ISER’s Jennifer Schmidt, Assistant Professor of Natural Resource Management and Policy, visited the area damaged by fire in Anchorage this summer with members of the Rabbit Creek Community Council to observe the damage and support their efforts at preventing fires in their south Anchorage community.

Schmidt is a member of the EPSCoR team* looking at the effects of fires and how to treat vegetation in order to prevent fires, especially in areas of changing habitat. This summer, she and her students surveyed vegetation in Anchorage and Kenai. In some areas, such as Rabbit Creek, they are seeing an increase in grassy areas which are highly flammable early in the fire season.  The expansion of grasses on the Kenai Peninsula is one of the reasons fire season now starts a month earlier.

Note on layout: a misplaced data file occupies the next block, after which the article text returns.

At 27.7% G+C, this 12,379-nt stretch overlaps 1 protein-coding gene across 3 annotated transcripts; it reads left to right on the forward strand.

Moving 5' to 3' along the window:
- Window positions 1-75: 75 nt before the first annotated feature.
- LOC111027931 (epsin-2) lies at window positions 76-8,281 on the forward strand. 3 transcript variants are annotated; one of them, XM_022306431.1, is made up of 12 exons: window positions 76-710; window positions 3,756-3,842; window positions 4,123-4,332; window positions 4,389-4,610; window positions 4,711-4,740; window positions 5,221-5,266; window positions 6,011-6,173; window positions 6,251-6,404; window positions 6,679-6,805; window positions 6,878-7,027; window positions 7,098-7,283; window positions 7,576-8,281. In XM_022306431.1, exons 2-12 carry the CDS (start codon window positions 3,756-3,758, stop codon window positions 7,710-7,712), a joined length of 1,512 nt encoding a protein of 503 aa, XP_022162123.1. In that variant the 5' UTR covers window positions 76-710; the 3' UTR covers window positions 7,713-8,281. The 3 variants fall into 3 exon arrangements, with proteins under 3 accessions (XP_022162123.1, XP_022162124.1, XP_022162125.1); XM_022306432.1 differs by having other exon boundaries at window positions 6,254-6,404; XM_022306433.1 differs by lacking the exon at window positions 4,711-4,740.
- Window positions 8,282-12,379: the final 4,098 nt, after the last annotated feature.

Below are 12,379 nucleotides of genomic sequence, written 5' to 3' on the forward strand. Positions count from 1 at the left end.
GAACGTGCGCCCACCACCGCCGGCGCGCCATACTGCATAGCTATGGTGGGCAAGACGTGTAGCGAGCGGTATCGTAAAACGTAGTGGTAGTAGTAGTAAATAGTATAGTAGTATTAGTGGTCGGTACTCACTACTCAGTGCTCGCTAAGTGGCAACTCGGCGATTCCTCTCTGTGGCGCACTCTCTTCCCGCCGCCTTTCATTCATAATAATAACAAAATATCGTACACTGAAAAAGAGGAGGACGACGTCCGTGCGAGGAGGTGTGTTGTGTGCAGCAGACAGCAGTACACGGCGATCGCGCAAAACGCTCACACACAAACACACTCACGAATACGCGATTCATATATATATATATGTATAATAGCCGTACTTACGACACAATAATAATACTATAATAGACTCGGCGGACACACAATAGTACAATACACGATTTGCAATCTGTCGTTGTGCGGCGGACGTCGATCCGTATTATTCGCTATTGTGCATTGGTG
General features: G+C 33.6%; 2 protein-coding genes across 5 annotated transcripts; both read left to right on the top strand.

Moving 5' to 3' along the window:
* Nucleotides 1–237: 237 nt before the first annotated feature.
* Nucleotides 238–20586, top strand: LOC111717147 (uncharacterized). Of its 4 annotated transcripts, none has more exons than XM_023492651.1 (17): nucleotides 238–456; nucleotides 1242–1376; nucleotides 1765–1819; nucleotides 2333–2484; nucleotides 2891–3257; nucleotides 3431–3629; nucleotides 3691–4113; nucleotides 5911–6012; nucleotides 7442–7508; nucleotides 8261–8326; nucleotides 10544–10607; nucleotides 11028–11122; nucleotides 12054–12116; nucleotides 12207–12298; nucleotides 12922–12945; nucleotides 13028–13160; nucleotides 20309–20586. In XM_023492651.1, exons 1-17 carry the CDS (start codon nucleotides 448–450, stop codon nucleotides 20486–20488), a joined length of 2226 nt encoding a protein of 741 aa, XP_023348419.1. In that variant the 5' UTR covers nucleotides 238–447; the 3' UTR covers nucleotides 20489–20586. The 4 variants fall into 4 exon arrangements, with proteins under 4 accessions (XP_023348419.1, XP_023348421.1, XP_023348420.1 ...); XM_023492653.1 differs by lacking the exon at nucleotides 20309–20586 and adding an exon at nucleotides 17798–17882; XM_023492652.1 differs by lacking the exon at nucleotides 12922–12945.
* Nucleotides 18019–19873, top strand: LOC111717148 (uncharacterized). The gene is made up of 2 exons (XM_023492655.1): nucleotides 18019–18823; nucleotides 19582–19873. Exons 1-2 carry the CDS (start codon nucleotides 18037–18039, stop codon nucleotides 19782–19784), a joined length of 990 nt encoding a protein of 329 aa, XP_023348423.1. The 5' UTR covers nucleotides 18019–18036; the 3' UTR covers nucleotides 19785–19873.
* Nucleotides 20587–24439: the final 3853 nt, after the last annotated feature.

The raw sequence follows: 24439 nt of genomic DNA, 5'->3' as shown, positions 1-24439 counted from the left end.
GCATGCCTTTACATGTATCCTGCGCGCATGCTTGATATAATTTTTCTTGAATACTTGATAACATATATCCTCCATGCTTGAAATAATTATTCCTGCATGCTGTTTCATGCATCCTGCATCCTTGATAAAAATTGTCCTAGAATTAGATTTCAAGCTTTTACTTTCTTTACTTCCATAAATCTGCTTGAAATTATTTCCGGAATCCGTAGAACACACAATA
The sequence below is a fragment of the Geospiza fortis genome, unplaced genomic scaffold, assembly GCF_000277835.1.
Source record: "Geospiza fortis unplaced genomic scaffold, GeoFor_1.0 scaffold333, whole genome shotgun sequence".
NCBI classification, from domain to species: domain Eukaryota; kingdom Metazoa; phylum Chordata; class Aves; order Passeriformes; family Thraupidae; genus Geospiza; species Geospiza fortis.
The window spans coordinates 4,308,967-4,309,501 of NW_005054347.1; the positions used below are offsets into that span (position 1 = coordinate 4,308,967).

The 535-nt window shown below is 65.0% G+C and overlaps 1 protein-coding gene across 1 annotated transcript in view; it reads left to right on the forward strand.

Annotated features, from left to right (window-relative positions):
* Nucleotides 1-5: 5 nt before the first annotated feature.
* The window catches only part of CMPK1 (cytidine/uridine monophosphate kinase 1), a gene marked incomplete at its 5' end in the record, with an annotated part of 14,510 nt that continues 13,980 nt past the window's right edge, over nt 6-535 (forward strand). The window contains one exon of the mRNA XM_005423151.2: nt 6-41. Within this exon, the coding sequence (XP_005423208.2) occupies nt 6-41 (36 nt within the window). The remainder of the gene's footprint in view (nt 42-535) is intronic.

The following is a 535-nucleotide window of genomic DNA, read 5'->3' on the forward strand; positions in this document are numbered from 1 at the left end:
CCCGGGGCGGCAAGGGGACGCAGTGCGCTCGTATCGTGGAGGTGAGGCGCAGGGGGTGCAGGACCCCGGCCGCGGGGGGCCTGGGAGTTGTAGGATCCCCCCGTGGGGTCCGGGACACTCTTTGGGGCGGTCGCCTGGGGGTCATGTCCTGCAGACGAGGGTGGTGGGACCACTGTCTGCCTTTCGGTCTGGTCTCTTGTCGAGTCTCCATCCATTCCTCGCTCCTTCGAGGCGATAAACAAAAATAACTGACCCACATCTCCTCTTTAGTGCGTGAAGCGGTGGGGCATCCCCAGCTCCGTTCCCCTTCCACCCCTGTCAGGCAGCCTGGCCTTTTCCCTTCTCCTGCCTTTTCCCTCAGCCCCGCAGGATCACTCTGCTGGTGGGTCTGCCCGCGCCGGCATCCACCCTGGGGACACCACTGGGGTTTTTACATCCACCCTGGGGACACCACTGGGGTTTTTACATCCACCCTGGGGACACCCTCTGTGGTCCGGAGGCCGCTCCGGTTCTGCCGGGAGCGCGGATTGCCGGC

Schmidt and Hezekiah “Ky” Holland are surveying vegetation

Mapping vegetation patterns on the ground help communities develop fire risk models and response plans as well as provide a comparison to visual data collected above the ground.

This summer, Schmidt also met with representatives of the Municipality of Anchorage to discuss the Municipality’s Fire Risk Model, which was last updated in 2008.

*Alaska NSF (National Science Foundation) EPSCoR (Established program to stimulate competitive research) improves Alaska’s scientific capacity by engaging in research projects supported through National Science Foundation and state funds. EPSCoR recently commenced “Fire and Ice,”  a five-year project to study climate-driven changes to Alaskan wildfire regimes and coastal ecosystems. Jennifer Schmidt is part of the Boreal Fires project within Fire and Ice.